Scorpion Fly - Another easily found photographic opportunity at Brandon
A busy Reed Bunting on the marina top field.
The marina is also a great place to be in the summer with nesting birds such as Reed Buntings, Reed Warbler, Sedge Warbler, Common Whitethroat, Robin and for the third year in a row Lesser Whitethroat. Other regulars here include Mute Swans, which have produced five cygnets this time around and other species like Coot and Moorhen have both fledged young.

A juvenile Robin - Another successful breeder at the marina.
Lots of Bee-Orchids and Common Spotted Orchids currently around Brandon.

Friday, June 05, 2015

Fermyn Woods

A break from Brandon Marsh today as Alan Lunn, one of the Brandon volunteers invited Alan Boddington and myself to join him for a day out on a butterfly quest. Destination, Fermyn Woods Country Park, Northamptonshire.

Green Hairstreak - One of only 9 species seen today!
Situated in the heart of the Rockingham Forest 4 miles to the Southeast of Corby in East Northamptonshire, the park offers 15 hectares of meadows, thickets, marshes and ponds. Although the day started off overcast it brightened around midday to produce a glorious afternoon and although butterfly numbers seemed quite low, a very enjoyable day out.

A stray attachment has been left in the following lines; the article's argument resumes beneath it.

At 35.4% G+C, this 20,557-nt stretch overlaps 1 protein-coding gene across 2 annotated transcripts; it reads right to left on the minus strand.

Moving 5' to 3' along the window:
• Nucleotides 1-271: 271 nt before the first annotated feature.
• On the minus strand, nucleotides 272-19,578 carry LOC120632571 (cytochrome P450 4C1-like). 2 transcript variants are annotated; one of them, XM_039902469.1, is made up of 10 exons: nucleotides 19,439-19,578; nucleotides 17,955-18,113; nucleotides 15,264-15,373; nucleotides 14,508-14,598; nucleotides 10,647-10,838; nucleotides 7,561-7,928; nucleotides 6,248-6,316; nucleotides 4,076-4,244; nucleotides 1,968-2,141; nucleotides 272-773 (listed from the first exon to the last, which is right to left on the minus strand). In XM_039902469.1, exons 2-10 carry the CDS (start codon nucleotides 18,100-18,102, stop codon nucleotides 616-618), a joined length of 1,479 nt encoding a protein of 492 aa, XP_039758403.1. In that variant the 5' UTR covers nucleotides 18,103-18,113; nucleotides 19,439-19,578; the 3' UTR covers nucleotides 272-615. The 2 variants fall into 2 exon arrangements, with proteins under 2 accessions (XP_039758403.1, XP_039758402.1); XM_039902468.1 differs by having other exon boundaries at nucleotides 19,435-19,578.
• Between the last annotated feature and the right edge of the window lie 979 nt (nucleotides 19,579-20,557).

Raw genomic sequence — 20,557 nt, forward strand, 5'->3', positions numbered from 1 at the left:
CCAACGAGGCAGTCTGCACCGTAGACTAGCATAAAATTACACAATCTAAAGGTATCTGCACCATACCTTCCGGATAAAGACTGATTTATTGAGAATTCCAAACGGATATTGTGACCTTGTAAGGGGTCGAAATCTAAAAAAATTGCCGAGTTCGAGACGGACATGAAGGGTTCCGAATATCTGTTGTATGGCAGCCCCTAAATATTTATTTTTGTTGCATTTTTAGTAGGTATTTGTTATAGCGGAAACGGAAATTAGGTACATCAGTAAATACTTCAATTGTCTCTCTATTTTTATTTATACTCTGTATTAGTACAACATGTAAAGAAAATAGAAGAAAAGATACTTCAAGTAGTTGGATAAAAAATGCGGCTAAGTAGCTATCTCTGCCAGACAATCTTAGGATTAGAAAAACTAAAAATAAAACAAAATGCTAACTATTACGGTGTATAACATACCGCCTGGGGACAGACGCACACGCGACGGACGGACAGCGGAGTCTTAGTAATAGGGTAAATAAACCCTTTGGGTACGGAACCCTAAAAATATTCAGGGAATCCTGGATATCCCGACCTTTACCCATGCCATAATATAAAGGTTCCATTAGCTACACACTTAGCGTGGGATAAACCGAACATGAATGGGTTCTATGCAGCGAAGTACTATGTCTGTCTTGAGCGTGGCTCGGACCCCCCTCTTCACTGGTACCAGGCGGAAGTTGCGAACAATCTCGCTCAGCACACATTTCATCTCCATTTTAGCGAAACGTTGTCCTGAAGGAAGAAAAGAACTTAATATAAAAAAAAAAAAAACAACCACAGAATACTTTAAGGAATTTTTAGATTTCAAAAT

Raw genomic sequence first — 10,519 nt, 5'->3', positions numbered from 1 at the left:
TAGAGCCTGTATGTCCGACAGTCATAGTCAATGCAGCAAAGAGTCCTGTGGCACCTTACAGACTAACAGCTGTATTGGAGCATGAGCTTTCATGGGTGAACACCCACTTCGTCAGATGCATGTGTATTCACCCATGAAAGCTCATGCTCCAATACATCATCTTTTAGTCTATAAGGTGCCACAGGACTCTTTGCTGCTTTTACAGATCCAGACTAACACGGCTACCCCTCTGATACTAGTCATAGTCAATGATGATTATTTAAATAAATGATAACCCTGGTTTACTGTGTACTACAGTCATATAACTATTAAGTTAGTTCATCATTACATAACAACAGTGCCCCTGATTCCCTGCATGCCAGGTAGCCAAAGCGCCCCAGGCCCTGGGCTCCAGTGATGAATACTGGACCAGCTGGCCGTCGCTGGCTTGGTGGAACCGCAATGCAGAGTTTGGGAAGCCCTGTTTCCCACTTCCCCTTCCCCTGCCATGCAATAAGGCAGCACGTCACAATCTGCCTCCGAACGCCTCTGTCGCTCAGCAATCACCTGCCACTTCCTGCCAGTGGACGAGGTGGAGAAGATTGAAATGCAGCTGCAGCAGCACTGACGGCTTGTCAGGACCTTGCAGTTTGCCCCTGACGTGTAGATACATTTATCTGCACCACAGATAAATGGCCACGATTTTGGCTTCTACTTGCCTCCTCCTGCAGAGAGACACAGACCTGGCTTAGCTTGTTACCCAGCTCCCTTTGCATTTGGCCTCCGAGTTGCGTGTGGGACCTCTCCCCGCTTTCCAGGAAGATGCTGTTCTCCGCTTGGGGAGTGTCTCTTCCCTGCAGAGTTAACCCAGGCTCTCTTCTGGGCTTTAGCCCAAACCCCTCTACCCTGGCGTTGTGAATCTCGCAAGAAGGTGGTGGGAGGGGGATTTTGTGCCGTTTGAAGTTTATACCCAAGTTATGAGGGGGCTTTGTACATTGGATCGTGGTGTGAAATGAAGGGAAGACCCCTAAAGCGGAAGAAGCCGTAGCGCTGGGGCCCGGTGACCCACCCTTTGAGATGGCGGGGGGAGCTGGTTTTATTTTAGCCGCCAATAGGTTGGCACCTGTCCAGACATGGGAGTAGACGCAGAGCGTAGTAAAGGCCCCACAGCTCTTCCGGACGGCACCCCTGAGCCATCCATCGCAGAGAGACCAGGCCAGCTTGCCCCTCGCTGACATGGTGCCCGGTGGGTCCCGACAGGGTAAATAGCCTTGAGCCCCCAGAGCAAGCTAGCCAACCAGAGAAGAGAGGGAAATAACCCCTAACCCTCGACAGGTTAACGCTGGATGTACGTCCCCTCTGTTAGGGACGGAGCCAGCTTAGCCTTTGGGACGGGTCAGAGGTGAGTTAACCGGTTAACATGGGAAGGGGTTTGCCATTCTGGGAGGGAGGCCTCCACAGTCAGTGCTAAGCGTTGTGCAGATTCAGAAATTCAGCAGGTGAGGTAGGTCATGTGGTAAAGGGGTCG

Common Blue - By far the most abundant during today's visit.
Red Kites were a constant companion throughout our stay and a total of nine butterfly species were seen: Dingy Skipper, Grizzled Skipper, Common Blue, Holly Blue, Orange Tip, Green Hairstreak, Brimstone, Large White and Speckled Wood.

Large White
Several day flying moths were also on the wing and included: Common Heath, Burnet Companion and Cinnabar.

Tuesday, June 02, 2015

A Real Twitch!

With the strong westerlies currently hammering the UK you always get the feeling from a birding perspective that something unusual might just drop in. When I arrived at Brandon Marsh this morning to take a guided walk of the reserve along with Keith Foster, who knew that our guests were in for such a treat.

Fulvous Whistling Duck (E) - Taken the previous week!
Having stopped off at the Teal Hide for views of the escaped Fulvous Whistling Duck we amazingly (I blame the other Keith) bypassed the East Marsh Hide and headed straight for the Ted Jury Hide!

Grey Phalarope - A real stunner to behold!!
Thankfully Adrian, Derek and Alan Boddington from the Brandon Team were close behind and did thankfully drop in, and in fact dropped onto a stunning summer plumage Grey Phalarope! Needless to say it wasn't long before I abandoned, sorry I accompanied the guests back to the East Marsh Hide, thanks to Adrian's phone call. Thanks must also go to Alan, who I'm sure Adrian and Derek will agree 'saw it first', well done those boys. From here on Alan and I set the social media world in motion and by the time I left the hide at 3:45 there was standing room only, Lee Evans and all!

Grey Phalarope - Another record shot and I'm certain better photo's will soon be available!
The rest as they say is history but you know the strangest thing is that our non birding guests spoke more about the duck and couldn't understand what all the fuss was about! Oh yes and Keith #2 is forgiven!!